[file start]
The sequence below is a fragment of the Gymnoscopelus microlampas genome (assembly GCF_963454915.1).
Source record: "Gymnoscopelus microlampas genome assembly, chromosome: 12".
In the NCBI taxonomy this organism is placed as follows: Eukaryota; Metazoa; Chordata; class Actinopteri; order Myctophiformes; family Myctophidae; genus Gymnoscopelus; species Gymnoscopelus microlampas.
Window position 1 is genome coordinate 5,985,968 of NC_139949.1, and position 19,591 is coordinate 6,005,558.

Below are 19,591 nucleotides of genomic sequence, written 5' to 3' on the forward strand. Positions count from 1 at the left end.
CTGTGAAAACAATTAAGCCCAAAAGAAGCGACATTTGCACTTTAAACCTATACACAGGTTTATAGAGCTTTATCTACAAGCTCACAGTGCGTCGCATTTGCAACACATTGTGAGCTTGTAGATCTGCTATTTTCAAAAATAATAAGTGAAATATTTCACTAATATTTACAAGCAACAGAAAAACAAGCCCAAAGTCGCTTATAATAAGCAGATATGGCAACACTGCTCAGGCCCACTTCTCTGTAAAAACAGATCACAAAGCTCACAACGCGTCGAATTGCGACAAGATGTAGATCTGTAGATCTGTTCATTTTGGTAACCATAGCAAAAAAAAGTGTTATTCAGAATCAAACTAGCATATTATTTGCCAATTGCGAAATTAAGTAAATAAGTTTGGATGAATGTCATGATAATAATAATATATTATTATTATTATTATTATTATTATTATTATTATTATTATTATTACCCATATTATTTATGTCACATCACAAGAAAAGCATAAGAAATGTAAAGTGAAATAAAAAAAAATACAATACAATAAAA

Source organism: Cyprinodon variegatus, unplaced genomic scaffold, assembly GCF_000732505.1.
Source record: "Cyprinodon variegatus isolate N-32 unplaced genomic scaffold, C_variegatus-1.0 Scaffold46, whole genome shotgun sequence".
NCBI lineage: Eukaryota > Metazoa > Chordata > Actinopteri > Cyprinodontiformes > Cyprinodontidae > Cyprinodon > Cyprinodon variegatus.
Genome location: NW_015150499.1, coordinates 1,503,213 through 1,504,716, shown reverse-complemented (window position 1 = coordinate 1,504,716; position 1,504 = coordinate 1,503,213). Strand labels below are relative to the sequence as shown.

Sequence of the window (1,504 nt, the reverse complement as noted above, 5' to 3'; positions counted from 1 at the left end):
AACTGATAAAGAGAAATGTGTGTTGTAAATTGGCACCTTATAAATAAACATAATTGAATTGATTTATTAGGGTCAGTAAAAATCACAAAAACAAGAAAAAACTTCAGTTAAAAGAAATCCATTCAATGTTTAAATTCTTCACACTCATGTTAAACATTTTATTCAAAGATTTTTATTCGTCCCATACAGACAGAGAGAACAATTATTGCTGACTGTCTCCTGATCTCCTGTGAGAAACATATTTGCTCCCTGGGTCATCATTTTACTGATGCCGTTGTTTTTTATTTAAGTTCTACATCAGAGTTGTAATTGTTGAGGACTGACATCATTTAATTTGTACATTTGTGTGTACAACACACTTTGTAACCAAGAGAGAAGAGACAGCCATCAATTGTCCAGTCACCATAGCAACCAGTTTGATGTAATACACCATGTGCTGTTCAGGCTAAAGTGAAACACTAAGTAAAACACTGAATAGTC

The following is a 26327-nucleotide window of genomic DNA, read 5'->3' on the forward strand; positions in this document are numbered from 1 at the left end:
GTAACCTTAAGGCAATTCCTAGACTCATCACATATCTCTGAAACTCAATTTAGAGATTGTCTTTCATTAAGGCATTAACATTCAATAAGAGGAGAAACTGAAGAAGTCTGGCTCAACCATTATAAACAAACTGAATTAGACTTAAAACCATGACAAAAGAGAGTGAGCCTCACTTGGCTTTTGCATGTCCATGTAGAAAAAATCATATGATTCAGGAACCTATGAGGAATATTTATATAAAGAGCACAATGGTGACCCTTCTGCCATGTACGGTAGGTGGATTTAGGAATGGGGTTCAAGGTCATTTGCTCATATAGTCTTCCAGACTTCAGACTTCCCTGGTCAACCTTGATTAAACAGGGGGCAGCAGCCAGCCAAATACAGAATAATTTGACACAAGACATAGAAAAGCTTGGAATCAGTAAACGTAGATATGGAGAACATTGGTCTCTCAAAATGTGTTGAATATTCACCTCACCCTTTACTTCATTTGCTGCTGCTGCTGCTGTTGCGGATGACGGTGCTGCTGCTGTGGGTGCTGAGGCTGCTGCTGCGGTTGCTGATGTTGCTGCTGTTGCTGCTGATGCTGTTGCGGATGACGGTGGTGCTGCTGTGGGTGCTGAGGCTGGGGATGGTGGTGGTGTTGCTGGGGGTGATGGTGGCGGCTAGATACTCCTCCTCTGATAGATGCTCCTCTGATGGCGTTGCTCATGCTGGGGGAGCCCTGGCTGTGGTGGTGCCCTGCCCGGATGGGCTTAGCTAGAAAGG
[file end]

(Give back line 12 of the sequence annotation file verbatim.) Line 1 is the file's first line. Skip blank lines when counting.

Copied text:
AACTGATAAAGAGAAATGTGTGTTGTAAATTGGCACCTTATAAATAAACATAATTGAATTGATTTATTAGGGTCAGTAAAAATCACAAAAACAAGAAAAAACTTCAGTTAAAAGAAATCCATTCAATGTTTAAATTCTTCACACTCATGTTAAACATTTTATTCAAAGATTTTTATTCGTCCCATACAGACAGAGAGAACAATTATTGCTGACTGTCTCCTGATCTCCTGTGAGAAACATATTTGCTCCCTGGGTCATCATTTTACTGATGCCGTTGTTTTTTATTTAAGTTCTACATCAGAGTTGTAATTGTTGAGGACTGACATCATTTAATTTGTACATTTGTGTGTACAACACACTTTGTAACCAAGAGAGAAGAGACAGCCATCAATTGTCCAGTCACCATAGCAACCAGTTTGATGTAATACACCATGTGCTGTTCAGGCTAAAGTGAAACACTAAGTAAAACACTGAATAGTC